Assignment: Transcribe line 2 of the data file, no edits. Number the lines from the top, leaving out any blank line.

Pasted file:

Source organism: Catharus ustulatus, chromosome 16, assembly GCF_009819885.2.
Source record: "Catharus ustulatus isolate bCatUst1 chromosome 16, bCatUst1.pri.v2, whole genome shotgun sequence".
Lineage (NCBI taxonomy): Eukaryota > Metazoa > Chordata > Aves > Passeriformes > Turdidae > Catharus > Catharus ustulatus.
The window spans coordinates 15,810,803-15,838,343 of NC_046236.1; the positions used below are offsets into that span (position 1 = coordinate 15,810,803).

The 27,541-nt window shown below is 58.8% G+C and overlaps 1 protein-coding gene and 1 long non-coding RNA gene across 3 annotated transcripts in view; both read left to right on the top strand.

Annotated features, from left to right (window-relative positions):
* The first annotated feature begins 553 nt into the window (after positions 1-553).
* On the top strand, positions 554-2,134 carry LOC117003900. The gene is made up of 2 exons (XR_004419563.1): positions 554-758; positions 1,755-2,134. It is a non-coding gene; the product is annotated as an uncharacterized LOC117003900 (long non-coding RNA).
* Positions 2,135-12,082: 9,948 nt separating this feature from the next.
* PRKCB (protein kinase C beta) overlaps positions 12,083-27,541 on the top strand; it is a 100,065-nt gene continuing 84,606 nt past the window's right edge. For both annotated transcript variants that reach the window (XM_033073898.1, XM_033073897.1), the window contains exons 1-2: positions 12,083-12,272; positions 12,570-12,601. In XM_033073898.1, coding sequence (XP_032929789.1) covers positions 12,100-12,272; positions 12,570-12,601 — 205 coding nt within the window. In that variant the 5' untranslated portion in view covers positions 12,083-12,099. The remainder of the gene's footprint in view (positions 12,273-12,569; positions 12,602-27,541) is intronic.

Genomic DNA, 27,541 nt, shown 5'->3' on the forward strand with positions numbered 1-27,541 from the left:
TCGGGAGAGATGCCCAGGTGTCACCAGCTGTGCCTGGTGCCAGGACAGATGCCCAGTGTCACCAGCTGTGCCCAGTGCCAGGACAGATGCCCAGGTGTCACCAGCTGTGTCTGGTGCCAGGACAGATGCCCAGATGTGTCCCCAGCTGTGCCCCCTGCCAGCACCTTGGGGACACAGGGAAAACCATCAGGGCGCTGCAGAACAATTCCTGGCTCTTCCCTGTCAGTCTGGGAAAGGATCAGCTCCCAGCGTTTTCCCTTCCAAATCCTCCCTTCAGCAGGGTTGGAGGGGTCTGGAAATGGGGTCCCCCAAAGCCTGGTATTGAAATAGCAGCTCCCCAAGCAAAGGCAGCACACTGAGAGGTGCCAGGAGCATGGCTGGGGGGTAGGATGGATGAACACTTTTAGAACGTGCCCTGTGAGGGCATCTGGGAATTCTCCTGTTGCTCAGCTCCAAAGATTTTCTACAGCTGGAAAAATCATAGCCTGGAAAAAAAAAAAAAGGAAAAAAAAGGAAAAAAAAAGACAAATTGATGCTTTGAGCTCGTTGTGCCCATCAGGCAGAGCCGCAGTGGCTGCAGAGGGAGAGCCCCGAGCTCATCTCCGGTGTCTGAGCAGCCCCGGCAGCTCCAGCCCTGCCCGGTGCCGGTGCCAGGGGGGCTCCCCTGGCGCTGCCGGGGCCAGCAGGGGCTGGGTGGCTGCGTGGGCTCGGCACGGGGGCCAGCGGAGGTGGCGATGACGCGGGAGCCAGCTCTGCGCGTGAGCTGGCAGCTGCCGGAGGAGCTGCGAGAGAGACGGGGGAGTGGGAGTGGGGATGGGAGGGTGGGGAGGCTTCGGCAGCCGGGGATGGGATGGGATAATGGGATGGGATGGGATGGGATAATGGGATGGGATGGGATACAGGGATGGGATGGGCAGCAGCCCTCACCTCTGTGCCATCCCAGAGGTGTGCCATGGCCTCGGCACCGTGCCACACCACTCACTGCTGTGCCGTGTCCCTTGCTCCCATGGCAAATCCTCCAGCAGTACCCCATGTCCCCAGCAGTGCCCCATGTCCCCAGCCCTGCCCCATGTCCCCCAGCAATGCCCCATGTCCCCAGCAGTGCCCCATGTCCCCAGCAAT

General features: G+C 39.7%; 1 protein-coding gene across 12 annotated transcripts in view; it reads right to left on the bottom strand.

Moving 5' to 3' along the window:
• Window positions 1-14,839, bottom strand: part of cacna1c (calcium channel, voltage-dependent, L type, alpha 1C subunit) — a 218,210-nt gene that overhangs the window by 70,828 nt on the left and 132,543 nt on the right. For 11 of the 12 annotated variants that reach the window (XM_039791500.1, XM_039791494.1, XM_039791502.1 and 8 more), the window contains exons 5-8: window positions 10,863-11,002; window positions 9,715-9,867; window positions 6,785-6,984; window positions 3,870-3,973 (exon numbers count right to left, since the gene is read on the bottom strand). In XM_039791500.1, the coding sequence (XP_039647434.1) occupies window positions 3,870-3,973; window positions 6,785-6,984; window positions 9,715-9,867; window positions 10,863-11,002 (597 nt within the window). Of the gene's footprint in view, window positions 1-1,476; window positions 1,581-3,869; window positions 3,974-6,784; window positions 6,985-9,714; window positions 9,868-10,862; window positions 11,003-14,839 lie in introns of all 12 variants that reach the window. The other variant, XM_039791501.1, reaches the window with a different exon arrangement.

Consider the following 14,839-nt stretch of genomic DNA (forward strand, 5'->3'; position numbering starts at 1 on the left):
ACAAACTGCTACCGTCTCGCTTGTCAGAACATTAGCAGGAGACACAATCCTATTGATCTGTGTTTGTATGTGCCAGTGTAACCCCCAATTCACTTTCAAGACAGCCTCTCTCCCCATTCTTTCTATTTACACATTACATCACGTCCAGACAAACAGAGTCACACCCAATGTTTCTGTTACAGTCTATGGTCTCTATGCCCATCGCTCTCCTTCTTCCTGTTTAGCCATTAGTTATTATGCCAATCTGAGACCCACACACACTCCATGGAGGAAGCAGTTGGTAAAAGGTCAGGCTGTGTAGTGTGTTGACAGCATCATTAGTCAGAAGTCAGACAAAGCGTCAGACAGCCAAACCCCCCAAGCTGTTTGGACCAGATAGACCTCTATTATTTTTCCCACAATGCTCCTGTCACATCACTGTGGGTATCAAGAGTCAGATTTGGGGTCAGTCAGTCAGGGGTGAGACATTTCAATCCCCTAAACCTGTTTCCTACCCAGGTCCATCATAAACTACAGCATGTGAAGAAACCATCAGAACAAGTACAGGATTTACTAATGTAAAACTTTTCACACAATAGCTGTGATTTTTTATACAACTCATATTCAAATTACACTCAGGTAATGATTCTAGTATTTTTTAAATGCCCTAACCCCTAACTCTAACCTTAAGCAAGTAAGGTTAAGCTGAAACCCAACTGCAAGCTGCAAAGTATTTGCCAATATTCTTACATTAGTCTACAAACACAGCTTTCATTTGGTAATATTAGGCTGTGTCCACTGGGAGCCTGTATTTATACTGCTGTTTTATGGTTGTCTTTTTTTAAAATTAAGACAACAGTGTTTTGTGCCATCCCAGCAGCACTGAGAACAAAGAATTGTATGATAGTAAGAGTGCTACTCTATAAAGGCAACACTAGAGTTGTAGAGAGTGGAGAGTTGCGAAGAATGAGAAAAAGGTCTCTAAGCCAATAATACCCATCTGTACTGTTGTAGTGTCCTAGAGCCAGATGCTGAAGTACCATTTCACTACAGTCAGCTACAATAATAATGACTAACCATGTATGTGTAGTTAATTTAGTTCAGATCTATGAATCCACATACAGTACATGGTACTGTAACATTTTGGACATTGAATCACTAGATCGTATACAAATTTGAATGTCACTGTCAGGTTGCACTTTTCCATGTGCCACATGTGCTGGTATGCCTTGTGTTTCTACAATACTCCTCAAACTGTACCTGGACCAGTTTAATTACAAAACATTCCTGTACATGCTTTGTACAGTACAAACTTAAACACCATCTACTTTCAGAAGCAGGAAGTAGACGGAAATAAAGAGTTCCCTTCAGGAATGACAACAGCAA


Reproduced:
Source record: "Catharus ustulatus isolate bCatUst1 chromosome 16, bCatUst1.pri.v2, whole genome shotgun sequence".